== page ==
Moodys, London

Falling steel prices not enough to change stable outlook for European steelmakers

Low steel prices will hurt profitability, particularly for steelmakers with large US exposure, according Moody's Investors Service. However, volumes output continue to be supported by strong and growing demand from the European car and construction industries, which together account for more than half of the region's steel consumption. The report titled "Downward Pressure on Steel Prices not Enough to Change Stable Outlook" is now available on .

"Despite falling European steel prices, steel used by the automotive industry and for mechanical engineering has been on an upward trend since the end of 2014 driven by better GDP growth prospects. We expect apparent consumption will rise by 1% to 1.5% in 2015", said Hubert Allemani, vice president and analyst for European steel at Moody's.

Capacity utilisation, one of Moody's European steel outlook drivers, has been mostly steady since the beginning of the year. Moody's estimates that capacity utilisation in the EU has been around the 75%-80% range forecasted in the rating agency's September outlook, with a slight improvement for a few companies to levels close to or above 80%. The ratio remains within Moody's range for a stable outlook and is expected to stay at that level in 2015.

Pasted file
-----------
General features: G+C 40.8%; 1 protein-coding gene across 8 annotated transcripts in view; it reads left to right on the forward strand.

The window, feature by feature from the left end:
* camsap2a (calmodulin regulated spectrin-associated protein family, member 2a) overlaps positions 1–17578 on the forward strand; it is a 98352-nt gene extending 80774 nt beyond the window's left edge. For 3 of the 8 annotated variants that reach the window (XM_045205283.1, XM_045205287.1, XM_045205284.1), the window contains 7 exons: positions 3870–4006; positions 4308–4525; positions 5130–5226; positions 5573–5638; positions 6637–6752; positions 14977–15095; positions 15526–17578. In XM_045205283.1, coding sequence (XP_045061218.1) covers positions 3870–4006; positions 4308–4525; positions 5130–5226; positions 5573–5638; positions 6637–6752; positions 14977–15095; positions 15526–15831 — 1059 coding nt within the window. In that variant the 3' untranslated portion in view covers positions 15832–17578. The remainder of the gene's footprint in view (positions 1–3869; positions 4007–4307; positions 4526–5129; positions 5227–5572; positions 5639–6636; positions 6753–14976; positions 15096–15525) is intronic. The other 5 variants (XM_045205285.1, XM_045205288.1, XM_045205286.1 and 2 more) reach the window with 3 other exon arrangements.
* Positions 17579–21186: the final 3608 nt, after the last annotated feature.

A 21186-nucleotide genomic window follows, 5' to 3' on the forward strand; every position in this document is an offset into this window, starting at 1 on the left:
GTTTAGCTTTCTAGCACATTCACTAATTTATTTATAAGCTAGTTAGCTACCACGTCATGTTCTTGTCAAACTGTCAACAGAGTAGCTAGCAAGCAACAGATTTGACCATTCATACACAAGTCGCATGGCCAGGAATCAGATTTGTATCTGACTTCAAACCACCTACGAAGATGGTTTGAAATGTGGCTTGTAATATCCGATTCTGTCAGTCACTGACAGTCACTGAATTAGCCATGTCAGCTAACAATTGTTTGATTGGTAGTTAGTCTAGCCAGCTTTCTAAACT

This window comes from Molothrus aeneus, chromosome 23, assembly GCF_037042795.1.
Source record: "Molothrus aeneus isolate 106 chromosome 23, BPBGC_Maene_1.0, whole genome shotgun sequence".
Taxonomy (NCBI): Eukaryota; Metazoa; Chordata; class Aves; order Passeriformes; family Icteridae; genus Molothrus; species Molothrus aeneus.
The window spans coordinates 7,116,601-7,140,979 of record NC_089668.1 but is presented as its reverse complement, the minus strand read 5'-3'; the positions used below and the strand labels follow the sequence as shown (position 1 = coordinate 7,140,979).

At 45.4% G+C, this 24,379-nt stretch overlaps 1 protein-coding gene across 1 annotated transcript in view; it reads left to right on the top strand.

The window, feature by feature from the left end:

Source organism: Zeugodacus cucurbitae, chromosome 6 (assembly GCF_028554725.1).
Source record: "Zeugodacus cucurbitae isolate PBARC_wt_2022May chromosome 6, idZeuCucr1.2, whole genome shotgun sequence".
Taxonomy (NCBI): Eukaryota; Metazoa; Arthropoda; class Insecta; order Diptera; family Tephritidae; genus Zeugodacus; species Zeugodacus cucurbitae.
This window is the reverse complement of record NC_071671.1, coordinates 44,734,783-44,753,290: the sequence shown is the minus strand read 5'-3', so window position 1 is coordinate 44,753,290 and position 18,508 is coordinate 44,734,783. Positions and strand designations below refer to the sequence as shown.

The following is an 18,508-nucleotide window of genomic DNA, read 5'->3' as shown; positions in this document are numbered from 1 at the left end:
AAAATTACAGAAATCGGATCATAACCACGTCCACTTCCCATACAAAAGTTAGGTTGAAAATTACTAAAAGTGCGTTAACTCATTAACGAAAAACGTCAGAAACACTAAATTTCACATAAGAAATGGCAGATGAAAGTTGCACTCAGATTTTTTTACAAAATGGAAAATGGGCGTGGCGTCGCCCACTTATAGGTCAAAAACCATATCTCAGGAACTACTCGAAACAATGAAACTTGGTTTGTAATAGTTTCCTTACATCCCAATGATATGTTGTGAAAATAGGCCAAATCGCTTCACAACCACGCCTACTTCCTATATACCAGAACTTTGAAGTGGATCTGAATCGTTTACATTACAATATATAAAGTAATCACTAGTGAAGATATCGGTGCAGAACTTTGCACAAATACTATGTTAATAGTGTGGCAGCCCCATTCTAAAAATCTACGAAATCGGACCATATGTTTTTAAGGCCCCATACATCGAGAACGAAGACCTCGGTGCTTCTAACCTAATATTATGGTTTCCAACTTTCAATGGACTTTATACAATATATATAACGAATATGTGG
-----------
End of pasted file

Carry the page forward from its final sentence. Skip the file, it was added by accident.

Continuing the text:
The average prices for European hot-rolled coil (HRC) and cold-rolled coil (CRC) products fell sharply from May 2014 to January 2015 and have since stabilised. However, declining raw material prices, sluggish demand growth outside Europe and high levels of imports from Asia will keep prices under pressure in 2015 with limited recovery prospects.

Moody's notes that iron ore prices (62%Fe) have fallen sharply from highs of $135 per tonne in January 2014, dipping to below $50 per tonne in April 2015, before rising slightly to current levels of around $60 per tonne. The fall is mainly owing to decreasing domestic Chinese steel production combined with increasing output from the major mining companies. Coking coal prices have shown a similar downward trend. In April, Moody's lowered its 2015 expectations for iron ore to a range of $40 to $50 per tonne based on stable supply/demand dynamics.

Moody's would move the outlook to negative if the Eurozone Composite Output Purchasing Managers' Index (PMI) falls below 50, which indicates a contraction, for at least three consecutive months and the capacity utilization rate falls below 75%. Conversely, the rating agency would move the outlook to positive if the PMI exceeds 55 for at least three consecutive months and capacity utilization rate rises to more than 85%.

Subscribers can access the report via this link.


Moodys, London